Perspectives on the White Man's Burden

Imperialism was not only economic and political, but also cultural. European countries sought to colonize and plunder the wealth from regions with large populations such as Africa and Asia.

Europeans often held racist ideas of their own superiority to those in foreign lands. Because those in Asia, Africa, and parts of the Americas lived different lives, Europeans felt that it was their duty to “civilize” them into western culture and society. This belief was strengthened with literary works such as “The White Man’s Burden” written in 1899 by British novelist and poet Rudyard Kipling.

Kipling was a white supremascist and wrote “The White Man’s Burden” urging the United States to take up the “burden” of civilizing “savage peoples” alongside other European powers. It was written in support of America’s attempt to annex the Philippines. The phrase “White Man’s Burden” caught on with many imperialists to justify the policy as noble. Many politicians used the phrase and its views as the basis for their imperialist and racist policies.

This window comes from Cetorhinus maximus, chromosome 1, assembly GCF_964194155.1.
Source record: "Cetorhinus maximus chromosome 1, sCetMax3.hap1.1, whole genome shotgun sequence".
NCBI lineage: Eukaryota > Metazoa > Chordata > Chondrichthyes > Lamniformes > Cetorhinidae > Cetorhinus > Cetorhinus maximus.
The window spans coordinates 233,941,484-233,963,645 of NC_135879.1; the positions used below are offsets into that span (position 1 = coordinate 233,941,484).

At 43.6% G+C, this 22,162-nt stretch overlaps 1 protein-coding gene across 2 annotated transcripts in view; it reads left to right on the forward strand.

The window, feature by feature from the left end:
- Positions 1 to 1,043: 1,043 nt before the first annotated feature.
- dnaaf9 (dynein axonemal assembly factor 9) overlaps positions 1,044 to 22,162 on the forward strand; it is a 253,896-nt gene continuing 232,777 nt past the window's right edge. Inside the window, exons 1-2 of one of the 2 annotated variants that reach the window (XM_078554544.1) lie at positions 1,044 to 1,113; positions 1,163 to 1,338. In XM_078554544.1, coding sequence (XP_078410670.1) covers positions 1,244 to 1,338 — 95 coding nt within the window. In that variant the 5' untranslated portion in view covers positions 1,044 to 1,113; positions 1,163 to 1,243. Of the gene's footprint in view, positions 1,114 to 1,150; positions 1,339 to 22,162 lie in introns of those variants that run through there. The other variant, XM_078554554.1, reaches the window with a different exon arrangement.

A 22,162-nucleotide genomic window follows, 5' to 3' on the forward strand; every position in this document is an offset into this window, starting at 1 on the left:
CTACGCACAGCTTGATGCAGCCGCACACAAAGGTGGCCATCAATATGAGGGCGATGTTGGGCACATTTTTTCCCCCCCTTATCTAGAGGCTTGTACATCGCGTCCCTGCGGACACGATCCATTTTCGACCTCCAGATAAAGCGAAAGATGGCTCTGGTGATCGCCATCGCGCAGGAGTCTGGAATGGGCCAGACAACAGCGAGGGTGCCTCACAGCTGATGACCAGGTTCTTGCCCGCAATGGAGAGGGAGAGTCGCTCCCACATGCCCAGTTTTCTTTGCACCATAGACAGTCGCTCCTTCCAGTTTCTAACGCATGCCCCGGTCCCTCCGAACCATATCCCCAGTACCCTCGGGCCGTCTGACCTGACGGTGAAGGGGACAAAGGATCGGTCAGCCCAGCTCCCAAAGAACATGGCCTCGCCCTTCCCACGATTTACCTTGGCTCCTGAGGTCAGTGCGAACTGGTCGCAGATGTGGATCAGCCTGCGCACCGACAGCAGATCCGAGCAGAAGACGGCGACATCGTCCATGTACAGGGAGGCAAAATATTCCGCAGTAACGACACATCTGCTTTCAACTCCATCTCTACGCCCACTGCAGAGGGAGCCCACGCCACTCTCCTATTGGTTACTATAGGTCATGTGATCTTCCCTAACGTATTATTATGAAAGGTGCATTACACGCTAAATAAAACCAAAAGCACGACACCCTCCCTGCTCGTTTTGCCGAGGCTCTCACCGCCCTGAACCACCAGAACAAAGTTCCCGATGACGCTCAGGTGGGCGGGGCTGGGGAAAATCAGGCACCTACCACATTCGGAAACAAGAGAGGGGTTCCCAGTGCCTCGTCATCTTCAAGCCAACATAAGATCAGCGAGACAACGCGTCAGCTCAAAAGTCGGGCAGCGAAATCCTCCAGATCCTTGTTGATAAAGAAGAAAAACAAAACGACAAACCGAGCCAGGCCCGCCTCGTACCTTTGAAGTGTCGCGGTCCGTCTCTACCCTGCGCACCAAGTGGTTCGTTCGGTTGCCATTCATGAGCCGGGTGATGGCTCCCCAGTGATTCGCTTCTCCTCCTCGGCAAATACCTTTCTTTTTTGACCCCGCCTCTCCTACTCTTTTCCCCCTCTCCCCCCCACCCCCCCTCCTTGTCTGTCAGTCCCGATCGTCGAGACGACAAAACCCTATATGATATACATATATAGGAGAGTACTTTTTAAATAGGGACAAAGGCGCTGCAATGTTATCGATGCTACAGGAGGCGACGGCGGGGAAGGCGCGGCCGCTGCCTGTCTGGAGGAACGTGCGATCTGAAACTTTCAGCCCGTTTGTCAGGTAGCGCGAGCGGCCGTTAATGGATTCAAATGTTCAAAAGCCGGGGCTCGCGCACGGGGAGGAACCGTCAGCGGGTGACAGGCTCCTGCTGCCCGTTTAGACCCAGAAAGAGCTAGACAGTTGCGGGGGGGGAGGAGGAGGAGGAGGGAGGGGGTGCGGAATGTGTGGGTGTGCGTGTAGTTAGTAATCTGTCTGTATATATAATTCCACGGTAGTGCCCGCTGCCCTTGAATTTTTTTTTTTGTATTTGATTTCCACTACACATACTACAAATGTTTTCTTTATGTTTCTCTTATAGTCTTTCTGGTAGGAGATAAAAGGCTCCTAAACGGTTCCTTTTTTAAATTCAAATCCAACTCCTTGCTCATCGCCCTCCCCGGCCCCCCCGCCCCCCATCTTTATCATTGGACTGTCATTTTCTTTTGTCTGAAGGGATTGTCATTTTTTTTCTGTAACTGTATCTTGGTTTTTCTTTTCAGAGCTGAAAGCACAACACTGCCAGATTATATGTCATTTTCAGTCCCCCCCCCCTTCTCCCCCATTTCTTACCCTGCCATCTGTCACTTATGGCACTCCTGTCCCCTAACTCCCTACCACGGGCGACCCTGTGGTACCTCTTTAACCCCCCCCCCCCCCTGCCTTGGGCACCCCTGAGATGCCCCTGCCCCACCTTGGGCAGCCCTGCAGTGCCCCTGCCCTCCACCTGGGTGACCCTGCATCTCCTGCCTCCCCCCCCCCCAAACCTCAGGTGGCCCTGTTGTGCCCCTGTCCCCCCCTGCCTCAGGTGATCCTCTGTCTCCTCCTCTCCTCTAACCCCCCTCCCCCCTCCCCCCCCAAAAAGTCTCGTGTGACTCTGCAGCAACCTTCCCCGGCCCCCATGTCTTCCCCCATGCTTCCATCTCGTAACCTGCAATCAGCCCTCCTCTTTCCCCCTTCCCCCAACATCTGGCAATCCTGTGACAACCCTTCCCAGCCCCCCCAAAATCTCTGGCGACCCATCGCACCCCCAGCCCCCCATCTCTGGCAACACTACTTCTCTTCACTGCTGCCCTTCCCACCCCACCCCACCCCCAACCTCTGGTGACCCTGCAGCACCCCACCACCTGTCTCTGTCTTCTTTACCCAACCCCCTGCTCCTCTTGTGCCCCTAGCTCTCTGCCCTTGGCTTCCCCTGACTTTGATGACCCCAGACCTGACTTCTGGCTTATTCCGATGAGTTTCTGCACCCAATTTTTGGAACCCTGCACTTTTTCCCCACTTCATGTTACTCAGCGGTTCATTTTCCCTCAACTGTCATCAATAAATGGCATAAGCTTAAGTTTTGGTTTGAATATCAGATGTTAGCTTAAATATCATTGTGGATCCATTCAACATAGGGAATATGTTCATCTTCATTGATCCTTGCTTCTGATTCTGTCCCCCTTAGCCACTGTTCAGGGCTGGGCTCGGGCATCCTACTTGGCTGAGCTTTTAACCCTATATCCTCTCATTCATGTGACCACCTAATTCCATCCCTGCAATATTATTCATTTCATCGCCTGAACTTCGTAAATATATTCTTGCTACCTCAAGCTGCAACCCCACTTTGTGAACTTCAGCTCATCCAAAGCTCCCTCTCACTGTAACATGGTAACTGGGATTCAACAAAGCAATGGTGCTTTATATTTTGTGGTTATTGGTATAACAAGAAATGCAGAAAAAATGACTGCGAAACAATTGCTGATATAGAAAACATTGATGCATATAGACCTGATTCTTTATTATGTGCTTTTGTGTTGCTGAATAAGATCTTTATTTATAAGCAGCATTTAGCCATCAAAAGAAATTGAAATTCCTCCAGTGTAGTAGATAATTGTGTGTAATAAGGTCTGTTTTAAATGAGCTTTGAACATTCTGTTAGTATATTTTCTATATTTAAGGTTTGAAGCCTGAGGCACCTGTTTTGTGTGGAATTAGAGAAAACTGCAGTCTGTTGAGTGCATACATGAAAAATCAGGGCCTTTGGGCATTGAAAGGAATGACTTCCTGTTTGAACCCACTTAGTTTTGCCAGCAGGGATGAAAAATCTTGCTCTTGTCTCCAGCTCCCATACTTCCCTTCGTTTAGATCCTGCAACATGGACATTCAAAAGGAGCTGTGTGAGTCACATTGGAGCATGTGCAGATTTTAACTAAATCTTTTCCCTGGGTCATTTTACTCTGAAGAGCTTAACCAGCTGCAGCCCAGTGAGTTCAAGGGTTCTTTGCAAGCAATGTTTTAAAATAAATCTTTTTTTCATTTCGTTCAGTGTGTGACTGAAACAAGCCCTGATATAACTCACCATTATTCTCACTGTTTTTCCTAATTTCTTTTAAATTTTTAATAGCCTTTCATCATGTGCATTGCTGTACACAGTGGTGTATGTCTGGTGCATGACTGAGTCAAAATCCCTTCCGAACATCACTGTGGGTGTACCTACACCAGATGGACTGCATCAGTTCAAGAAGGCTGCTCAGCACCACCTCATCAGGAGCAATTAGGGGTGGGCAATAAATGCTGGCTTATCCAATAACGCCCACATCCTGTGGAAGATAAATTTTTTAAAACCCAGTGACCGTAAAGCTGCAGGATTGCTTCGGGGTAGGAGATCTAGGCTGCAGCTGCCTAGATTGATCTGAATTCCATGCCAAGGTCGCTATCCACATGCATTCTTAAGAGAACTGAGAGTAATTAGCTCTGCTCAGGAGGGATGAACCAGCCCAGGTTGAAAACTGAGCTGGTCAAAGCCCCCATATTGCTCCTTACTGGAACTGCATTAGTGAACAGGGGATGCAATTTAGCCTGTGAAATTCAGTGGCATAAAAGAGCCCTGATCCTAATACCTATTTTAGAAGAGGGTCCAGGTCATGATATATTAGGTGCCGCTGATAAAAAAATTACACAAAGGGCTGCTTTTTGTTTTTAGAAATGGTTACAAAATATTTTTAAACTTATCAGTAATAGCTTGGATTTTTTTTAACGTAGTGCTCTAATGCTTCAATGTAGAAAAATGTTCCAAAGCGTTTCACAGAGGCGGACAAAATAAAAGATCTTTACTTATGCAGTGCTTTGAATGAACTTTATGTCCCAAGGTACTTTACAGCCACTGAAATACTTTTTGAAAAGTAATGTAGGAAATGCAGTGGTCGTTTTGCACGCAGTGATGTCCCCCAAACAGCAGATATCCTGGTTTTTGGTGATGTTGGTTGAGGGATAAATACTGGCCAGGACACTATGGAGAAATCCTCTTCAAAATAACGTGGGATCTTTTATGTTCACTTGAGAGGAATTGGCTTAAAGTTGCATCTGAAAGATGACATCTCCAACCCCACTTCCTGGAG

Supporters of imperialism in Europe and the United States believed that imperialism helped their colonies because it brought new technology and growth. Mother countries would often build schools, railroads, and improved communication, along with new medicines and treatments. However, these came at a huge price for the people of these regions. In order to fully get along in society, indigenous populations had to assimilate to the colonists’ culture and many times abandon their own.

Anti-imperialists condemned this view and felt that it was racist and condescending toward people from other countries. The famous American writer Mark Twain, for example, wrote a response, "To the Person Sitting in Darkness" that was critical of imperialism and mocked those who thought they were more “enlightened” than the indigenous people of these areas.

Native people in the countries that were being colonized did not agree with imperialist policies. In many cases they resisted through uprisings and rebellions and felt that they should be free to govern themselves.


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